Offshoring: A Look Behind the Rhetoric

By Allen Bernard

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IT outsourcing is all about saving money. That is the bottom line (no pun intended). Beyond that, however, it is not the simple issue some politicians and pundits wants us to think it is.

But this political football is going to be around for a while. So maybe its time to get used to it.

Along with the presidential election this year, there are 11 governorships up for grabs and, in 2005, there will be 36 governors looking to keep their jobs. Offshoring, especially in the public sector, is a political lightning-rod, so most probably will try to use it to their advantage one way or another, said John Goggin, MetaGroup's vice president and director of government strategies at this week's METAmorphasis conference in San Diego.

And, although nothing has passed yet, some 21 states have introduced 39 separate pieces of legislation limiting government's ability to offshore IT jobs. Instead, state politicians are content to bounce the issue over to their rivals in the House or Senate.

"The global supply chain is too complex to write legislation about this today," said Goggin. In other words, don't expect any major pieces of legislation to pass any time soon.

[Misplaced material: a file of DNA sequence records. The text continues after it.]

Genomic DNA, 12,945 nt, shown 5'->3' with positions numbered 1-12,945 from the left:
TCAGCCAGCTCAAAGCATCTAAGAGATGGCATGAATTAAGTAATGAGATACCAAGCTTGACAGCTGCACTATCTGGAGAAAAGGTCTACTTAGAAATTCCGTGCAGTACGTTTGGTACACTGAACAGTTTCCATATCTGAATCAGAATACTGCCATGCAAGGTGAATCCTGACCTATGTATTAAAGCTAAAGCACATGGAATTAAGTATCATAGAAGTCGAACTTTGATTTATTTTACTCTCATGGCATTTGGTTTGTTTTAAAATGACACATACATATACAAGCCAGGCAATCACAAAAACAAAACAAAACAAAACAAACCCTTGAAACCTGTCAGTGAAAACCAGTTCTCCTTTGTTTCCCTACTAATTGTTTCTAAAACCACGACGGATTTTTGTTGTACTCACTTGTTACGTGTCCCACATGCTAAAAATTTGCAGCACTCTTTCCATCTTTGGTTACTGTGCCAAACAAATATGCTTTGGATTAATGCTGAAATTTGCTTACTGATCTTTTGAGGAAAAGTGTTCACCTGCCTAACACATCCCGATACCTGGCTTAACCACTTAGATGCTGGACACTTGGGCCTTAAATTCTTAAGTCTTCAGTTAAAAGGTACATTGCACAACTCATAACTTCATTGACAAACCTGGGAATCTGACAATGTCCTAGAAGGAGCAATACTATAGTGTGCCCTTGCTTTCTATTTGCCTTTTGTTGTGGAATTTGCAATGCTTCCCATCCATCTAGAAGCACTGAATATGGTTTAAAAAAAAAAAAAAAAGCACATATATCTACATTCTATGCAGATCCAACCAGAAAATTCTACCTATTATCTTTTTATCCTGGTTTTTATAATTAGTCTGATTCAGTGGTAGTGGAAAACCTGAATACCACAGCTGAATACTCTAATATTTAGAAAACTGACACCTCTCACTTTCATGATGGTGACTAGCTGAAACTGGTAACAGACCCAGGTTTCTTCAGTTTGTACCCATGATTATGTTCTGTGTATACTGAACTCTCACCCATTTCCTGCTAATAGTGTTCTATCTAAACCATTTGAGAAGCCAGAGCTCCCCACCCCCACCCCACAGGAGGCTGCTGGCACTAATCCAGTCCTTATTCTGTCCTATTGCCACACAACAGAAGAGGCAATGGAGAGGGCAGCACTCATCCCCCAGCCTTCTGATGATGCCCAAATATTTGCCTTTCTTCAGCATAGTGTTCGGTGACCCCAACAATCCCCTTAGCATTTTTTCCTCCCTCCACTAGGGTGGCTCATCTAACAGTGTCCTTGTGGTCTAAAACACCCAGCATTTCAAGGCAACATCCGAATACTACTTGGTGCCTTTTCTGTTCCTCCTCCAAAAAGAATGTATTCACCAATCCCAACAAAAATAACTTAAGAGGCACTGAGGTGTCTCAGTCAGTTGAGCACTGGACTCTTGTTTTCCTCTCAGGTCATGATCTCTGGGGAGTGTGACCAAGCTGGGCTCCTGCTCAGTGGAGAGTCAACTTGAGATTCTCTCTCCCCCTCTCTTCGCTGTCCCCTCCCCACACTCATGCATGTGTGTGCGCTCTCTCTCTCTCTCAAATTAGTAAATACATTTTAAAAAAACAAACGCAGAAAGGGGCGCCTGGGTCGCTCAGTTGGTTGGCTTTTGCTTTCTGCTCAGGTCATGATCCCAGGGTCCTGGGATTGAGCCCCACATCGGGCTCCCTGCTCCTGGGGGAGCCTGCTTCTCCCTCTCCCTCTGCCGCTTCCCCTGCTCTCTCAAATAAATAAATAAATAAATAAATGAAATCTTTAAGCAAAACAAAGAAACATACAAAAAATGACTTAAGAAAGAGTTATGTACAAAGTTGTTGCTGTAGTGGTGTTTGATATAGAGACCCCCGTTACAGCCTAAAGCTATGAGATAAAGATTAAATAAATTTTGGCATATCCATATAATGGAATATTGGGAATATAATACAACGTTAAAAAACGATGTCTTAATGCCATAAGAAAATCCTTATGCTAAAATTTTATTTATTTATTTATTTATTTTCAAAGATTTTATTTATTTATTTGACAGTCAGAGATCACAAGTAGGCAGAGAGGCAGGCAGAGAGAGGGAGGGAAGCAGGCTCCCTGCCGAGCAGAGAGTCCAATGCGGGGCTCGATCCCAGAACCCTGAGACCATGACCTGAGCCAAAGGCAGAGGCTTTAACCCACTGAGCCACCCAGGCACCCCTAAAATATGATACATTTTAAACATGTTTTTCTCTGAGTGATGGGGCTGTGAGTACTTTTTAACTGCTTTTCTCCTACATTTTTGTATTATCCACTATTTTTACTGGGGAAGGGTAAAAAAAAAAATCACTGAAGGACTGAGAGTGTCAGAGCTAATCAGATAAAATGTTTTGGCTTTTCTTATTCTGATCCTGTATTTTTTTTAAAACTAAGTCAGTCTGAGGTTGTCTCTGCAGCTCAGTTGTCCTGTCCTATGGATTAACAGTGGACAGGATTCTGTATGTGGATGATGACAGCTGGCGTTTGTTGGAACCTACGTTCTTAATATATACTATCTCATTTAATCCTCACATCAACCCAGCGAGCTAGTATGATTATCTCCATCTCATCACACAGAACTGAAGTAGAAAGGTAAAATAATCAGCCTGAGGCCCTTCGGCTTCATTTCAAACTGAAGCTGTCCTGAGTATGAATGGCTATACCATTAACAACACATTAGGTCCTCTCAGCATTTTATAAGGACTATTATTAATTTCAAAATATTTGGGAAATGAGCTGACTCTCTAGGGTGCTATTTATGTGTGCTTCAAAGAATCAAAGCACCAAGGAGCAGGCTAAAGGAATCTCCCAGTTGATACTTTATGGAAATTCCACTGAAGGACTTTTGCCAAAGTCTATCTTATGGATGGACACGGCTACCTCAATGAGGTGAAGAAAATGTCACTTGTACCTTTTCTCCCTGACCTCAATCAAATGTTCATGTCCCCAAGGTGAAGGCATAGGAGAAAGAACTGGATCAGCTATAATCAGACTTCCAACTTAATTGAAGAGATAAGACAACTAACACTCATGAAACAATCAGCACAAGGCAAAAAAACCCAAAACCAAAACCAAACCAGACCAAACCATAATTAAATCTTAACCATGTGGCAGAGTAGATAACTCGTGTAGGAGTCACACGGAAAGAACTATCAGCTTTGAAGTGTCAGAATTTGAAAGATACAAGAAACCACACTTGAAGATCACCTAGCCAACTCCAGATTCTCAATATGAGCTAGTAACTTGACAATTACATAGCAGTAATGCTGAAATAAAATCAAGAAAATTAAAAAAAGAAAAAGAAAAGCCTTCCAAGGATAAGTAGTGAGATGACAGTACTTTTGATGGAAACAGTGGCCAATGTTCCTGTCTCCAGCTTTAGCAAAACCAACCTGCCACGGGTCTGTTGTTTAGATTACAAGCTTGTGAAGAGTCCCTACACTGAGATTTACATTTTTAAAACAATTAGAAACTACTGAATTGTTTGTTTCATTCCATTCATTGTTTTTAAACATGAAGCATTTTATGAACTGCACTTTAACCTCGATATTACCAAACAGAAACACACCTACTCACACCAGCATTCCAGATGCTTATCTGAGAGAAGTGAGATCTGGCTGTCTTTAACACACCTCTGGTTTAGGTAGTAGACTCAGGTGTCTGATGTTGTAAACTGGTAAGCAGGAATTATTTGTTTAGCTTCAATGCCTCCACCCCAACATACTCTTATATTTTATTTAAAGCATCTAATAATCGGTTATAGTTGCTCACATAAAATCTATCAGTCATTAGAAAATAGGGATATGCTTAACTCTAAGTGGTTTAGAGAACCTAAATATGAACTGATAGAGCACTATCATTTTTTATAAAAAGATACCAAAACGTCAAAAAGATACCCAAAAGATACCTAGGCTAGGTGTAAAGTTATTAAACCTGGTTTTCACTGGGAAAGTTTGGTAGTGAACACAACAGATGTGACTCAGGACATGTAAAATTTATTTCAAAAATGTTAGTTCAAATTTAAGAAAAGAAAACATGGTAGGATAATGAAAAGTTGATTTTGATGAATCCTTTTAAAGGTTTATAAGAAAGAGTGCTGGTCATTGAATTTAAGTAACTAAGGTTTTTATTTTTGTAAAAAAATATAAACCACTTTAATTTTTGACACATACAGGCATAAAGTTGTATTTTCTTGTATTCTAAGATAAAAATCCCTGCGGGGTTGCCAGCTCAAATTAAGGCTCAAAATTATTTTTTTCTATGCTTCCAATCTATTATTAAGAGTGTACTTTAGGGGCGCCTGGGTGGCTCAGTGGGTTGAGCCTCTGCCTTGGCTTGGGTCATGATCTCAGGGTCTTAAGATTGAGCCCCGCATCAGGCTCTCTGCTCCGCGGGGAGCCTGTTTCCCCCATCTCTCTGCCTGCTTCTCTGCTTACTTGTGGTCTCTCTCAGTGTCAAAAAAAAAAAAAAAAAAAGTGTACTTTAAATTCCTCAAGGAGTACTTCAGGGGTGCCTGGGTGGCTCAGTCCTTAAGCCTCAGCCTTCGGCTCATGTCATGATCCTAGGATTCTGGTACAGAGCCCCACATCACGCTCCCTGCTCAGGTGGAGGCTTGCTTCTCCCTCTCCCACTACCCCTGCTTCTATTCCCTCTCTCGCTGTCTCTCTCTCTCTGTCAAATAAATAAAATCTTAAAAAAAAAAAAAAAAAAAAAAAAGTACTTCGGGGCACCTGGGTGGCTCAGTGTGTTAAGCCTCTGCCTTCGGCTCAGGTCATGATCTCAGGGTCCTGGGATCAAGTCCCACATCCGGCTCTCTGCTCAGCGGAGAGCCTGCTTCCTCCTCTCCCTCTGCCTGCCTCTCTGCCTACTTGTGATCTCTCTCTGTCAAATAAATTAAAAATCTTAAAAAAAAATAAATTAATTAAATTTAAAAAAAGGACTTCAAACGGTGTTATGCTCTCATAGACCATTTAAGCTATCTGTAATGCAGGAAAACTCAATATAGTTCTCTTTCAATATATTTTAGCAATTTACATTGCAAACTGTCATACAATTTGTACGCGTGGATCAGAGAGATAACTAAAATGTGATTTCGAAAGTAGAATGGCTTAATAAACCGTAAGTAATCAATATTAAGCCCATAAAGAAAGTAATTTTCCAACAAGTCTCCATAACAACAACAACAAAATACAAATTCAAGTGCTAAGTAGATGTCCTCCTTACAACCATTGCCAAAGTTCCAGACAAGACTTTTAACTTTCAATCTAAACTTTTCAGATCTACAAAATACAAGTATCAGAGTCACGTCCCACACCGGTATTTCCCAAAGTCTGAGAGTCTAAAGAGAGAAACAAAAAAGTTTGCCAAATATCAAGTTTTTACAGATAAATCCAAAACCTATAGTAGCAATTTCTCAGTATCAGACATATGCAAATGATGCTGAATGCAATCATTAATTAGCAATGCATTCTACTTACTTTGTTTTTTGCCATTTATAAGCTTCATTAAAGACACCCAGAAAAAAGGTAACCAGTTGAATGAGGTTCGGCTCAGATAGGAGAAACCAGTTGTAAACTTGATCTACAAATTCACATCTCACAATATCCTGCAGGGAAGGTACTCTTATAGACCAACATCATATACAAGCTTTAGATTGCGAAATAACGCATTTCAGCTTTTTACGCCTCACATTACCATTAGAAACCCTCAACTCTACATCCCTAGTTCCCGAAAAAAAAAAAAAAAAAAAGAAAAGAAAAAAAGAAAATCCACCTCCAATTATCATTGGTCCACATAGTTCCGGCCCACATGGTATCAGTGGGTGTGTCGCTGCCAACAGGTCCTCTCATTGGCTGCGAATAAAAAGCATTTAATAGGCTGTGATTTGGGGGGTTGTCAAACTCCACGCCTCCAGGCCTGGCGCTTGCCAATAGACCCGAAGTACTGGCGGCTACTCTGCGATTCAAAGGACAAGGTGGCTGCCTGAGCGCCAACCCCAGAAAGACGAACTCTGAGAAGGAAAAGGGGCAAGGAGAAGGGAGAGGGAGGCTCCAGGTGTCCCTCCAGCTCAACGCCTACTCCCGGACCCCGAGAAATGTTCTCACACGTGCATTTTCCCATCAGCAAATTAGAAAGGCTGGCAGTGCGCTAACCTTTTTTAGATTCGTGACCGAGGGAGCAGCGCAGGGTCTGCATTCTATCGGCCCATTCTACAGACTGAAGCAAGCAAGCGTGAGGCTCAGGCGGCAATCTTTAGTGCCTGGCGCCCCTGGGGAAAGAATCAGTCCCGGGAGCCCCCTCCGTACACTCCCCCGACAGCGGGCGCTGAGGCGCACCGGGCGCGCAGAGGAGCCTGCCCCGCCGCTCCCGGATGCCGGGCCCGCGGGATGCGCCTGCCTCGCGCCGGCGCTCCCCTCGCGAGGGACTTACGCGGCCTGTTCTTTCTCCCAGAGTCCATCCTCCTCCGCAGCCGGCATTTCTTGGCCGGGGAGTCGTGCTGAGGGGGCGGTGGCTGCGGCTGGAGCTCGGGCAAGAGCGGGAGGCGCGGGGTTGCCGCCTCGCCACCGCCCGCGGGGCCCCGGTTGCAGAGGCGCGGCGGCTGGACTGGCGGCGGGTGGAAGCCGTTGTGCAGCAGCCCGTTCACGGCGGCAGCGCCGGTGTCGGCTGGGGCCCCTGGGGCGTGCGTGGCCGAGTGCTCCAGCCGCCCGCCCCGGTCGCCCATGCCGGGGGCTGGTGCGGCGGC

And despite all the hype and the headlines, offshoring, while increasing, is not as widespread as politicians would have us believe. According to Meta's Dean Davison, vice president and service director for Technology Research Services, research indicates only 8 percent of the Fortune 1000 offshore 10 percent to 30 percent of development work. And only 4 percent offshore up to 50 percent of development work.

And while IT offshoring introduces the uncomfortable concept that white-collar work is now a commodity, 95 percent of the work offshored today is basic development work, not business processes or services. Although this is increasing as well, albeit at a much slower pace.

"Cost savings is always the driver that takes things offshore," said Davison. "It's all about the money."

No matter where the work is done, there are numerous geopolitical factors to consider: the Iraq war and its ramifications for Americans and American companies, SARS and other potential pandemic diseases, political instability, intellectual property issues ... the list is long and can be as imaginative as you want, said Goggin. So, as much as the politicians want to simplify the issue to get votes or the talking heads to push their agendas, offshoring is a complex issue that requires serious thought and a lot of risk/benefit analysis regardless of the bottom line.